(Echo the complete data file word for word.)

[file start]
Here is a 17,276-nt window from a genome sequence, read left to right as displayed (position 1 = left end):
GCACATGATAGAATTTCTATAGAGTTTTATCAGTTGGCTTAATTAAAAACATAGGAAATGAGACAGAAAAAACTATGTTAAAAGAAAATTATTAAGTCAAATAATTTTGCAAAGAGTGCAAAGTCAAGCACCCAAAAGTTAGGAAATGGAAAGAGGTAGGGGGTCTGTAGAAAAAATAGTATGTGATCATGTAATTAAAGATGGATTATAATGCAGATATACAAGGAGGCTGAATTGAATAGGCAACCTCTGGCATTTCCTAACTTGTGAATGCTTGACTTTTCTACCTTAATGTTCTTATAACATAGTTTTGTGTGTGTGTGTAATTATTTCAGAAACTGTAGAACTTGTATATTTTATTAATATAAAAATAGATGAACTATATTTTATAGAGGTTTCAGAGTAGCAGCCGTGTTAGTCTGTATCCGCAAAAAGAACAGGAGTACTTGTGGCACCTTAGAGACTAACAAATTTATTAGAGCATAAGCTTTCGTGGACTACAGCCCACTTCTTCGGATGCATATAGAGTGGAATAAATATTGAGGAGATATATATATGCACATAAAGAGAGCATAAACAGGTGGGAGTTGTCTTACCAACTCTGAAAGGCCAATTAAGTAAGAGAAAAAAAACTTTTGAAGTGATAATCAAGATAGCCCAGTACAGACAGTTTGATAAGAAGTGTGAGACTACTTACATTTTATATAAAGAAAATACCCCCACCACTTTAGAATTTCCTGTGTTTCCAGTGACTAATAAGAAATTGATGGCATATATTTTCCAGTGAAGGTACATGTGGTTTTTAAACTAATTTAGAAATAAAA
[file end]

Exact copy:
Here is a 17,276-nt window from a genome sequence, read left to right as displayed (position 1 = left end):
GCACATGATAGAATTTCTATAGAGTTTTATCAGTTGGCTTAATTAAAAACATAGGAAATGAGACAGAAAAAACTATGTTAAAAGAAAATTATTAAGTCAAATAATTTTGCAAAGAGTGCAAAGTCAAGCACCCAAAAGTTAGGAAATGGAAAGAGGTAGGGGGTCTGTAGAAAAAATAGTATGTGATCATGTAATTAAAGATGGATTATAATGCAGATATACAAGGAGGCTGAATTGAATAGGCAACCTCTGGCATTTCCTAACTTGTGAATGCTTGACTTTTCTACCTTAATGTTCTTATAACATAGTTTTGTGTGTGTGTGTAATTATTTCAGAAACTGTAGAACTTGTATATTTTATTAATATAAAAATAGATGAACTATATTTTATAGAGGTTTCAGAGTAGCAGCCGTGTTAGTCTGTATCCGCAAAAAGAACAGGAGTACTTGTGGCACCTTAGAGACTAACAAATTTATTAGAGCATAAGCTTTCGTGGACTACAGCCCACTTCTTCGGATGCATATAGAGTGGAATAAATATTGAGGAGATATATATATGCACATAAAGAGAGCATAAACAGGTGGGAGTTGTCTTACCAACTCTGAAAGGCCAATTAAGTAAGAGAAAAAAAACTTTTGAAGTGATAATCAAGATAGCCCAGTACAGACAGTTTGATAAGAAGTGTGAGACTACTTACATTTTATATAAAGAAAATACCCCCACCACTTTAGAATTTCCTGTGTTTCCAGTGACTAATAAGAAATTGATGGCATATATTTTCCAGTGAAGGTACATGTGGTTTTTAAACTAATTTAGAAATAAAA